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Hope Hicks’ Congressional Testimony Was a Bizarre Farce

Former White House communications director Hope Hicks arrives at a closed-door interview with the House Judiciary Committee

Hope Hicks testified in front of Congress today, and was reportedly asked about five specific instances described in the Mueller report having to do with potential obstruction of justice and hush money payments allegedly given to women after they say they had affairs with Donald Trump. I say reportedly because this was a closed-door hearing, though a transcript is supposed to be made public within 48 hours.

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Last month, the former White House communications director was the subject of a bizarre New York Times profile, complete with a glamour shot of a header, debating the “existential question” of whether or not she should comply with the Congressional subpoena.

Why this was an existential question and not a legal one is anyone’s guess. But Hicks did manage to overcome her emotional demons and show up for the hearing. What a hero. Though, from the sound of it, showing up was the full extent of her cooperation. She brought with her a White House attorney “in order to preserve the president’s ability to assert executive privilege,” according to White House Counsel Pat Cipollone.

However, committee chairman Jerry Nadler refutes the very idea that executive privilege exists here.

Nadler is “essentially implicitly implying there that it can’t be a privileged communication [between Hicks and Trump] if in fact what that conversation was about was the commission of a crime,” explains Rachel Maddow.

Still, that doesn’t appear to be stopping Hicks and her attorney form trying. According to people in the room where it happened, she refused to answer any questions at all. “Three House Judiciary Committee lawmakers exiting the closed-door interview said a White House lawyer repeatedly claimed Hicks had blanket immunity from discussing her time in the White House,” writes Politico. “They said she wouldn’t answer questions as basic as where she sat in the West Wing or whether she told the truth to Mueller.”

It’s not actually clear without the transcript if Hicks wanted to participate in this hearing. Rep. Pramila Jayapal called the hearing “a farce” and said that the lawyer cut Hicks off when she tried to answer a question about Trump’s former campaign manager Corey Lewandowski. So was the attorney there to act for her or to silence her? Both? Or is he meant to give the illusion of silencing her so she can continue to play out this existential crisis charade?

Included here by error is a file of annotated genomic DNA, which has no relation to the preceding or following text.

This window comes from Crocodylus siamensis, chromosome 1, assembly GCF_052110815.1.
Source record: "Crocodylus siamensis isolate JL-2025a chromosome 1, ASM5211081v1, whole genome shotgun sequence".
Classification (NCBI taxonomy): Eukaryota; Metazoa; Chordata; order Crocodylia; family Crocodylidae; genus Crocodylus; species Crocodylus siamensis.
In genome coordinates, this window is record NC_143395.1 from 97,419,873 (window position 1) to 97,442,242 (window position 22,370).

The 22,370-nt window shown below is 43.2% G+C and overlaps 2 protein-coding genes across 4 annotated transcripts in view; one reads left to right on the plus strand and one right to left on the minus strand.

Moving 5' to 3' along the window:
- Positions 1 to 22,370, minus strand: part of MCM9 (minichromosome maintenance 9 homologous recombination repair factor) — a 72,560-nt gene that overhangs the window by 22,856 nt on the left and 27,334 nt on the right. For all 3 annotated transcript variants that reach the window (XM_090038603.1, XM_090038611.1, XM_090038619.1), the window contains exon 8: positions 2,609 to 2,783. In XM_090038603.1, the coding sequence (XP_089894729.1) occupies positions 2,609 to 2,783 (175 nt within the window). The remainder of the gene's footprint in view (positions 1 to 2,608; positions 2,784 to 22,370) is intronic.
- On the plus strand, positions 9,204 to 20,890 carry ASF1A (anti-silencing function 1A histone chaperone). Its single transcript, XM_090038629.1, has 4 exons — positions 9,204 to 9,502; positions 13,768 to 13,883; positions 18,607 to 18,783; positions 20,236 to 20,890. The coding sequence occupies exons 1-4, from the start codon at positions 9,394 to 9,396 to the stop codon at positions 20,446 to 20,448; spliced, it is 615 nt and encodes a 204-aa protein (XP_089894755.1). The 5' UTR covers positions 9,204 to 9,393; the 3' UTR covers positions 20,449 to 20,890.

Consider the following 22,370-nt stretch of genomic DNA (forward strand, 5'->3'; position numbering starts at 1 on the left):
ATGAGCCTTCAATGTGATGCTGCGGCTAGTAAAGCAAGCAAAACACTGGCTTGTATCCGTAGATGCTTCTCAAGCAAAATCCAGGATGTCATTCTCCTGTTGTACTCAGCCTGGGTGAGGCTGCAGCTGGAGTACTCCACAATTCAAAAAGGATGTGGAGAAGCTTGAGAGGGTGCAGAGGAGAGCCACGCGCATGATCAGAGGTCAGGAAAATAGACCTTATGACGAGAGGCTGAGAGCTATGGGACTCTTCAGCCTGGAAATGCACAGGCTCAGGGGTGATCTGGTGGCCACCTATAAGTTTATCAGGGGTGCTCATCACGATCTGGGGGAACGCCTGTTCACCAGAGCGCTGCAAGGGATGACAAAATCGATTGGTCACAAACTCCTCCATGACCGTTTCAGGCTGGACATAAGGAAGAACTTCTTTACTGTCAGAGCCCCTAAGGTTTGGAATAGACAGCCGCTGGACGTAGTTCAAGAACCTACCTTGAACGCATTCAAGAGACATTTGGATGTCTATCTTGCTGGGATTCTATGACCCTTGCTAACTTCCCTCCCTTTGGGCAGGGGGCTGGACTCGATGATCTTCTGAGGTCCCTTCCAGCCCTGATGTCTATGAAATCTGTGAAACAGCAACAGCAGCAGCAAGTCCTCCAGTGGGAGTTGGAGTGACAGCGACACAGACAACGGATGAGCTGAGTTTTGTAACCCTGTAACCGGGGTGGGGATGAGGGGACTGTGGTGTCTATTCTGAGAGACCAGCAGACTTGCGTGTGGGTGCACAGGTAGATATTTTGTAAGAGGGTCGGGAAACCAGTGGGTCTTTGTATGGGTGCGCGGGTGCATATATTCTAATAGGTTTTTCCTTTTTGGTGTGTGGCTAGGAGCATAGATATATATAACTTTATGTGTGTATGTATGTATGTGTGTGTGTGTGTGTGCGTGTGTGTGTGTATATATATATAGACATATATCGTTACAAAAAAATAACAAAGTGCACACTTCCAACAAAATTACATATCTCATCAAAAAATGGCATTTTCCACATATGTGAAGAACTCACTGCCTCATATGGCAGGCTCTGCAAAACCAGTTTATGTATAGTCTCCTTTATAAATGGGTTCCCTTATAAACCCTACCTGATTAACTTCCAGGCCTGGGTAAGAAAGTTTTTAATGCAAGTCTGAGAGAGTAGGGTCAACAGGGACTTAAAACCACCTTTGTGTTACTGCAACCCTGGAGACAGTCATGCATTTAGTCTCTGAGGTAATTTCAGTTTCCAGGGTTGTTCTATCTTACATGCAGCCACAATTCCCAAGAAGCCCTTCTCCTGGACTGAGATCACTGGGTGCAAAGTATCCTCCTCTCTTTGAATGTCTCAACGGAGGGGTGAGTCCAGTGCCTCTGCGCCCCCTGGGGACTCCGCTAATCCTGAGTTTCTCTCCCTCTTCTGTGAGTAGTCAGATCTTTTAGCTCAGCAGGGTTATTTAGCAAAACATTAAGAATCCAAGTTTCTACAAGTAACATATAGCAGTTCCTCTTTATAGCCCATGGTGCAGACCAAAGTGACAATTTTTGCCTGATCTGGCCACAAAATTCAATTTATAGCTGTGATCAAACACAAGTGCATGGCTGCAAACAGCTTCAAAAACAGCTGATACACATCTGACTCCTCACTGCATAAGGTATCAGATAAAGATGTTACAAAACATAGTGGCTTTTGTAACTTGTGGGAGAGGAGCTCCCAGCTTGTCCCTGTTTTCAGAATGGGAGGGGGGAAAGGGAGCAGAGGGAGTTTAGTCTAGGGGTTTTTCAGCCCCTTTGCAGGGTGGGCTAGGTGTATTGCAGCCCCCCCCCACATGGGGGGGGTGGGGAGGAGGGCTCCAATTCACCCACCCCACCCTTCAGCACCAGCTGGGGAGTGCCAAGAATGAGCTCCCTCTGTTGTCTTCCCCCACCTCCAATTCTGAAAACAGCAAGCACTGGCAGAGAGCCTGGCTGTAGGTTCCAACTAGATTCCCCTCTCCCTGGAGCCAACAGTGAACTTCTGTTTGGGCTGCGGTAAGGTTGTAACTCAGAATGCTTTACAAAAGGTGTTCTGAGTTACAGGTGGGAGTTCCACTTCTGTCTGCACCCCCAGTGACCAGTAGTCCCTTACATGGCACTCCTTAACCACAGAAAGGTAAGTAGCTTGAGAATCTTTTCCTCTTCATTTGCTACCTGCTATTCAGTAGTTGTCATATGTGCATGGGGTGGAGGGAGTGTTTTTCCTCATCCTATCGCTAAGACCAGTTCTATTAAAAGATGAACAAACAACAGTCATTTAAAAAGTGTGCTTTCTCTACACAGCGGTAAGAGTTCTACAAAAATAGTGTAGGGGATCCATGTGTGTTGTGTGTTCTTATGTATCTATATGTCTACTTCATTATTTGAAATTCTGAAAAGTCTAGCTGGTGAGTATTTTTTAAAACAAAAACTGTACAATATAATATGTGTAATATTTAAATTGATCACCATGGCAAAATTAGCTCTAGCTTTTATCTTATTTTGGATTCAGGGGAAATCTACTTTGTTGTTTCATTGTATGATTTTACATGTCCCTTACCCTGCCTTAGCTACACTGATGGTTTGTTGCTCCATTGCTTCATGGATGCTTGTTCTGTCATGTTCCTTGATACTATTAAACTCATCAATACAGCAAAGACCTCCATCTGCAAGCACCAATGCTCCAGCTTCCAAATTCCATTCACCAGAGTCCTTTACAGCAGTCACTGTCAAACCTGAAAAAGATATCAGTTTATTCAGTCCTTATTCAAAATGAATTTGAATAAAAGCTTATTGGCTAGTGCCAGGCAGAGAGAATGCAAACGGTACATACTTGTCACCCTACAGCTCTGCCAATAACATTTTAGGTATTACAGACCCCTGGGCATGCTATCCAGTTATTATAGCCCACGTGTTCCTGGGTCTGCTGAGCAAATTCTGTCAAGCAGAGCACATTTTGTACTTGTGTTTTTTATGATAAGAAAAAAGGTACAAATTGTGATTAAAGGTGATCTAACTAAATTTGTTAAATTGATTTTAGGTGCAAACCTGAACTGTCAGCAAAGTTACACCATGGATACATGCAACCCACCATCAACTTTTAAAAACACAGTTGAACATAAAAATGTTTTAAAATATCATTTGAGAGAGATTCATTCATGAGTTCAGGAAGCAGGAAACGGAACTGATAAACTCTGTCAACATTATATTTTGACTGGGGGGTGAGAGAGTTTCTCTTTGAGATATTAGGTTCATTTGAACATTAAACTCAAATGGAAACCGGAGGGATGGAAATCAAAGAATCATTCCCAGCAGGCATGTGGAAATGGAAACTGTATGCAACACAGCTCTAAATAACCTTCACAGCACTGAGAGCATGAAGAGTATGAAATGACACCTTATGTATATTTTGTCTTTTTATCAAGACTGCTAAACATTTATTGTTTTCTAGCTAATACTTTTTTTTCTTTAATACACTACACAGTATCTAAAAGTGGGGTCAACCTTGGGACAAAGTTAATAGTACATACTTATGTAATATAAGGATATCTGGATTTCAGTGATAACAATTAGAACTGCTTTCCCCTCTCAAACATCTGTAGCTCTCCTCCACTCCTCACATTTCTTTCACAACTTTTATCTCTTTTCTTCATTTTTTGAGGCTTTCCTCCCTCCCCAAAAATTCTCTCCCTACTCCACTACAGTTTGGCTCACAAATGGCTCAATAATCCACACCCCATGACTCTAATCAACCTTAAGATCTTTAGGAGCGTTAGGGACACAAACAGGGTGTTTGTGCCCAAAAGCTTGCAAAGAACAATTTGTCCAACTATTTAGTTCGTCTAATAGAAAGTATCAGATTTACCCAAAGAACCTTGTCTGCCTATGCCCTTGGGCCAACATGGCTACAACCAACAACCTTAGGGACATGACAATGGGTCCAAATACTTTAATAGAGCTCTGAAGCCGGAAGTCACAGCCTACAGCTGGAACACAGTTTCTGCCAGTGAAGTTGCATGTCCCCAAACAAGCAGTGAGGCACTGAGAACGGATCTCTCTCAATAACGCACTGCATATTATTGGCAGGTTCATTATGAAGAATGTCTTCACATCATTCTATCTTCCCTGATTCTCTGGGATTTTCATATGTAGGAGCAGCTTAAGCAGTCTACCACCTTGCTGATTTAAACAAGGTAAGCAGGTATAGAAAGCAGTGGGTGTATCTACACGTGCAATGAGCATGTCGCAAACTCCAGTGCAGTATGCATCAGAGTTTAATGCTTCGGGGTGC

Oh, apparently Lieu got Hicks to answer one whole question!

Also, you can guess who’s not happy with these proceedings.

He does realize he’s the president, right? Not Hillary Clinton? And that it’s been that way for a few years now?

Sigh. Well, I look forward to seeing just how many objections they manage to fit into this hearing when they release the transcript of all the nothing taking place today. And all the nothing that will probably be done in response.

(image: Alex Wong/Getty Images)

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Vivian Kane
Vivian Kane (she/her) is the Senior News Editor at The Mary Sue, where she's been writing about politics and entertainment (and all the ways in which the two overlap) since the dark days of late 2016. Born in San Francisco and radicalized in Los Angeles, she now lives in Kansas City, Missouri, where she gets to put her MFA to use covering the local theatre scene. She is the co-owner of The Pitch, Kansas City’s alt news and culture magazine, alongside her husband, Brock Wilbur, with whom she also shares many cats.

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